The kids had a five day weekend due to Republic Day. I wish it were in a few weeks when Todd is here, but I didn’t want to miss the chance of taking them to see some sites. Bangalore is a great city for living, but not big on the tourist stuff.
I had hoped to be on the road by 8:30, but the driver was half hour late, then he needed to stop for gas, then we hit a massive traffic jam, then he got lost—twice. So, we didn’t get to Mysore until 1:30 (normally at 3 hour trip).[(Shout out to Stephanie S. for lending me her Salwar Kameez 🙂 ]
We went straight to the hotel, which was absolutely gorgeous. Thanks to my new ex-pat B’Lore friends for telling me to go to the Windflower! The cottages were set along a beautiful set of water with brass urns, geese, waterfalls. The kids LOVED playing chess on the life-size chessboard right along the water.
They also became very good friends with Rosy, the Australian Cockatoo who could talk and eat of your hand. They would have spent all day playing chess and hanging with Rosy.
We need to get better about trying to eat BEFORE we are hungry because service is much, much slower here. You can wait 15 minutes for menus. Drink orders will be taken and they might not arrive until after your food. We dined at the hotel restaurant—an outdoor place with thatched roofs, surrounded by water falls and streams. Gorgeous ambience. The silly thing is, they called it the Olive Garden and I swear the logo was the same! But the food was mainly Indian and Chinese. When we sat down I asked them to bring us two milkshakes and French fries as soon as possible because the kids were hungry. An hour later, after all the rest of the food was finally served, the milk shakes and French fries finally arrived. The kids had HAD it.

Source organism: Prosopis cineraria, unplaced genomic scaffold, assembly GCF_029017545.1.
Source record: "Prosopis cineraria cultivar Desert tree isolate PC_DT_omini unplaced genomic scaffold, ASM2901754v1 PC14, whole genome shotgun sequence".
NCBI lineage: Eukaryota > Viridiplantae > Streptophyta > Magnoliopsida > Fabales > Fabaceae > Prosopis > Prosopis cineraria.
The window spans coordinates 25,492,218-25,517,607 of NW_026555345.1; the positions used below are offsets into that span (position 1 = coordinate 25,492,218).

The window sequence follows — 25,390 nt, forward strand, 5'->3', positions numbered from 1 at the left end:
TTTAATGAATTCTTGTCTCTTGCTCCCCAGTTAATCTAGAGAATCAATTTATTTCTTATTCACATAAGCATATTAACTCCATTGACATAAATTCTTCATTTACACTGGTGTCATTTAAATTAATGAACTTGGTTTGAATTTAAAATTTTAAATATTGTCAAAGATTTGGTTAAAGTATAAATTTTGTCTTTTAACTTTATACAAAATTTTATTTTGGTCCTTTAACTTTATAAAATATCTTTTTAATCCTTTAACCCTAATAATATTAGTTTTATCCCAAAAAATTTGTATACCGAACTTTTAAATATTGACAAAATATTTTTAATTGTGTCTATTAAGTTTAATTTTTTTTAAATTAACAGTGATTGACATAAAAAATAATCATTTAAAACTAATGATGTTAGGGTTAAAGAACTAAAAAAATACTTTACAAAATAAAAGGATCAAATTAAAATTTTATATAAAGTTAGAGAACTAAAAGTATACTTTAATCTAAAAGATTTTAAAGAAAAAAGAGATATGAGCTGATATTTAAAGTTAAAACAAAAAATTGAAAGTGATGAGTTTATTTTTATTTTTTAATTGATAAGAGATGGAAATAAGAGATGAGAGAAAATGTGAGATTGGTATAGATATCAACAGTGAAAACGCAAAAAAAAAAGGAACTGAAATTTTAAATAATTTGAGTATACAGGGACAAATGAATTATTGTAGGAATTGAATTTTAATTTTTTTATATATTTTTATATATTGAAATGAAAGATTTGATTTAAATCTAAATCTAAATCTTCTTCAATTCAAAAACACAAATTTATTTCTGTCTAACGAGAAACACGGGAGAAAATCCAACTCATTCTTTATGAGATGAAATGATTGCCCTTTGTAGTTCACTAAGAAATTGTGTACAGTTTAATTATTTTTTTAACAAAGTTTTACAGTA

Then it was time to try to do some sightseeing in Mysore before it got dark. I wanted the kids to see three things in the town—a palace, a temple, and a market. We chose the palace first.To get to the palace, as with any touristy structure in India, you have to make your way through the stands of people trying to get you to buy everything from sunglasses to sandalwood fans to ivory elephants to pieces of watermelon. Looking like an American is an invitation to dive in with the hopes that we will foolishly pay five times the price for something silly. The kids hate the crush of hawkers that pester us in such situations.
Maharajah’s Palace is considered “the” palace in South India, designed at the turn of the 20th Century. It is massive and has lots of stained glass from Glasgow Scotland, marble floors, carved wood, and ivory.
We then headed toward the interior of the structure. In any special place in India, you must take off your shoes to enter. So at major attractions you have to check your shoes and proceed barefoot. The kids weren’t too happy about that. But it is easy to spot the kids’ Crocs when we have to find our shoes!